One thing that impressed me about this group was that it included a number of the library chiefs, systems folks and others not part of the cataloging cohort that normally predominates in my audiences. This is good—very good, in fact—because it signals to me that the issues I talk about are being seen as crucial to the discussions around a change in mission and strategy essential to creating positive change over the longer term, not just arguing against cuts in budgets for the short term. But, like President Obama points out, the one-crisis-at-a-time approach doesn’t work in a context of multiple crises related to one another in fundamental ways. Attempting the financially necessary reorganization without a refocus on mission, in the face of the huge challenges we face in remaining relevant in the current information environment, is self-defeating at best, suicidal at worst. I spoke to one of the chiefs after the presentation, and he said that he wished his public services folks had been there, too, and I agreed. Certainly the demise of the library catalog as we know it will affect their work hugely, and it behooves us all to break down those barriers of specialization as we face issues of our own survival as information providers.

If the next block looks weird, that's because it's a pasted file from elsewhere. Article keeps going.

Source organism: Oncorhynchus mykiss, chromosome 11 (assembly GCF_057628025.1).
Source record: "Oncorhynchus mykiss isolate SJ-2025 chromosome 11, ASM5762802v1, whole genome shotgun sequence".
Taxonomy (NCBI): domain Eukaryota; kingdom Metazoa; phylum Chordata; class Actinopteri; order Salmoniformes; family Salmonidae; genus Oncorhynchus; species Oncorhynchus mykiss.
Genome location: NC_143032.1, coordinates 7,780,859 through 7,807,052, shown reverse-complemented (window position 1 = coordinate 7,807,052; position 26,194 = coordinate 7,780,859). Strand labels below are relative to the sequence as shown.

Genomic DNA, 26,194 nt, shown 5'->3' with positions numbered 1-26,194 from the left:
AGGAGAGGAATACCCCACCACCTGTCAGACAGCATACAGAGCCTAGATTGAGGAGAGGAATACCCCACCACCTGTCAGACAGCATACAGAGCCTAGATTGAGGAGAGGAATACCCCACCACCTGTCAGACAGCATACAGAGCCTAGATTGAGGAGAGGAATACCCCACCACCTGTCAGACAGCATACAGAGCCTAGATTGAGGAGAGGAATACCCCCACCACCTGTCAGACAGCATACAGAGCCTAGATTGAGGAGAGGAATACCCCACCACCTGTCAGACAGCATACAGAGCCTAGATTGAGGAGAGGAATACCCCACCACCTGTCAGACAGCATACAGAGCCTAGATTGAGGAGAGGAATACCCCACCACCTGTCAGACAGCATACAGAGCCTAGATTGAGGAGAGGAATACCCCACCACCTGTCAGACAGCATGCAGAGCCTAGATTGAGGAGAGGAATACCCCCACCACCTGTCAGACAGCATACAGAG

What this also suggests is that the focus of the testing being done by the US national libraries cannot be limited to cost benefit analysis. If we fail to look at the issues of most importance to libraries, as the LC Working Group on the Future of Bibliographic Control certainly did, we risk our future entirely. Of course, in the current environment particularly, we need to pay attention to costs and efficiency as we move forward, but they cannot be our sole criteria for decision making.

For those of you knitters among my readers, I also made a pilgrimage to Webs and spent a goodly portion of my speaker’s fees to support the local economy. It was a great, though at this point I’m going to have to do a “real” retirement sooner than anticipated to use up all the accumulated yarn and patterns I’ve amassed. Either that or recruit a chauffeur on these trips so I can knit on the way.

By Diane Hillmann, May 3, 2009, 2:23 pm (UTC-5)